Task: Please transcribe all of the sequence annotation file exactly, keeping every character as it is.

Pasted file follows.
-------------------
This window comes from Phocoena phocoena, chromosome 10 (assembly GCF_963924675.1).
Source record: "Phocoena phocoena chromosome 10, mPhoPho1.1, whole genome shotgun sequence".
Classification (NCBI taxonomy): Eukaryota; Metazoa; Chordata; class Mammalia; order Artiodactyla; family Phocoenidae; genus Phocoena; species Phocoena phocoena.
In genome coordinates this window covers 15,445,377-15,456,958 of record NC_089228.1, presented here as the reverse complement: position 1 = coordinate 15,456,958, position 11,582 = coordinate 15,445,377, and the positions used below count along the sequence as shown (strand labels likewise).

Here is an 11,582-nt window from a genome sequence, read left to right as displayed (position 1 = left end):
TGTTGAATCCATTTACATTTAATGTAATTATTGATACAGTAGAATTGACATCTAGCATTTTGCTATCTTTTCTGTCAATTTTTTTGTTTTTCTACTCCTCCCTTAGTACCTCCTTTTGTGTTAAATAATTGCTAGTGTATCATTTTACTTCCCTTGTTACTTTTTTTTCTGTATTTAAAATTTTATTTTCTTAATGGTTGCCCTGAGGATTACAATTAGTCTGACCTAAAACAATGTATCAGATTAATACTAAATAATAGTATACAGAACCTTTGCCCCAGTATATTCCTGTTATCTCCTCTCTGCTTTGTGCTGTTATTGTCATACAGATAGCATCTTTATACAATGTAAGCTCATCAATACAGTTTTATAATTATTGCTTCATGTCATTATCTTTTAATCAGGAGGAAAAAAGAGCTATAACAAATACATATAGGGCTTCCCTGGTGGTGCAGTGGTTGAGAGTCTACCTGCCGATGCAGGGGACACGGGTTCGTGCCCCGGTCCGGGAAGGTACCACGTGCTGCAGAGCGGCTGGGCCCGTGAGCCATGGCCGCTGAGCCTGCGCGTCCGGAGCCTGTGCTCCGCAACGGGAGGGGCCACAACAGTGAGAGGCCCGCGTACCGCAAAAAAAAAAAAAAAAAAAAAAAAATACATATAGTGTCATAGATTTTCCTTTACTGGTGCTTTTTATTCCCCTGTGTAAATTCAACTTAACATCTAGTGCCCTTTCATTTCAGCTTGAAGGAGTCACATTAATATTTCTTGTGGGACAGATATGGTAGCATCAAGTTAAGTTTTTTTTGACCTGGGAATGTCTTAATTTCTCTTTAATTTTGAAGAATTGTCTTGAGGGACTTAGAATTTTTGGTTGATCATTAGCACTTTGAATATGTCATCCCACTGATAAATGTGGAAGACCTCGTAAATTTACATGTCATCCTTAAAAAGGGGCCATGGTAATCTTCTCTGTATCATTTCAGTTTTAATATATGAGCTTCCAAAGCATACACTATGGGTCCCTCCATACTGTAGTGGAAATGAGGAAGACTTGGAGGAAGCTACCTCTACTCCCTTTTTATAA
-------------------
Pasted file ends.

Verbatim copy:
This window comes from Phocoena phocoena, chromosome 10 (assembly GCF_963924675.1).
Source record: "Phocoena phocoena chromosome 10, mPhoPho1.1, whole genome shotgun sequence".
Classification (NCBI taxonomy): Eukaryota; Metazoa; Chordata; class Mammalia; order Artiodactyla; family Phocoenidae; genus Phocoena; species Phocoena phocoena.
In genome coordinates this window covers 15,445,377-15,456,958 of record NC_089228.1, presented here as the reverse complement: position 1 = coordinate 15,456,958, position 11,582 = coordinate 15,445,377, and the positions used below count along the sequence as shown (strand labels likewise).

Here is an 11,582-nt window from a genome sequence, read left to right as displayed (position 1 = left end):
TGTTGAATCCATTTACATTTAATGTAATTATTGATACAGTAGAATTGACATCTAGCATTTTGCTATCTTTTCTGTCAATTTTTTTGTTTTTCTACTCCTCCCTTAGTACCTCCTTTTGTGTTAAATAATTGCTAGTGTATCATTTTACTTCCCTTGTTACTTTTTTTTCTGTATTTAAAATTTTATTTTCTTAATGGTTGCCCTGAGGATTACAATTAGTCTGACCTAAAACAATGTATCAGATTAATACTAAATAATAGTATACAGAACCTTTGCCCCAGTATATTCCTGTTATCTCCTCTCTGCTTTGTGCTGTTATTGTCATACAGATAGCATCTTTATACAATGTAAGCTCATCAATACAGTTTTATAATTATTGCTTCATGTCATTATCTTTTAATCAGGAGGAAAAAAGAGCTATAACAAATACATATAGGGCTTCCCTGGTGGTGCAGTGGTTGAGAGTCTACCTGCCGATGCAGGGGACACGGGTTCGTGCCCCGGTCCGGGAAGGTACCACGTGCTGCAGAGCGGCTGGGCCCGTGAGCCATGGCCGCTGAGCCTGCGCGTCCGGAGCCTGTGCTCCGCAACGGGAGGGGCCACAACAGTGAGAGGCCCGCGTACCGCAAAAAAAAAAAAAAAAAAAAAAAAATACATATAGTGTCATAGATTTTCCTTTACTGGTGCTTTTTATTCCCCTGTGTAAATTCAACTTAACATCTAGTGCCCTTTCATTTCAGCTTGAAGGAGTCACATTAATATTTCTTGTGGGACAGATATGGTAGCATCAAGTTAAGTTTTTTTTGACCTGGGAATGTCTTAATTTCTCTTTAATTTTGAAGAATTGTCTTGAGGGACTTAGAATTTTTGGTTGATCATTAGCACTTTGAATATGTCATCCCACTGATAAATGTGGAAGACCTCGTAAATTTACATGTCATCCTTAAAAAGGGGCCATGGTAATCTTCTCTGTATCATTTCAGTTTTAATATATGAGCTTCCAAAGCATACACTATGGGTCCCTCCATACTGTAGTGGAAATGAGGAAGACTTGGAGGAAGCTACCTCTACTCCCTTTTTATAA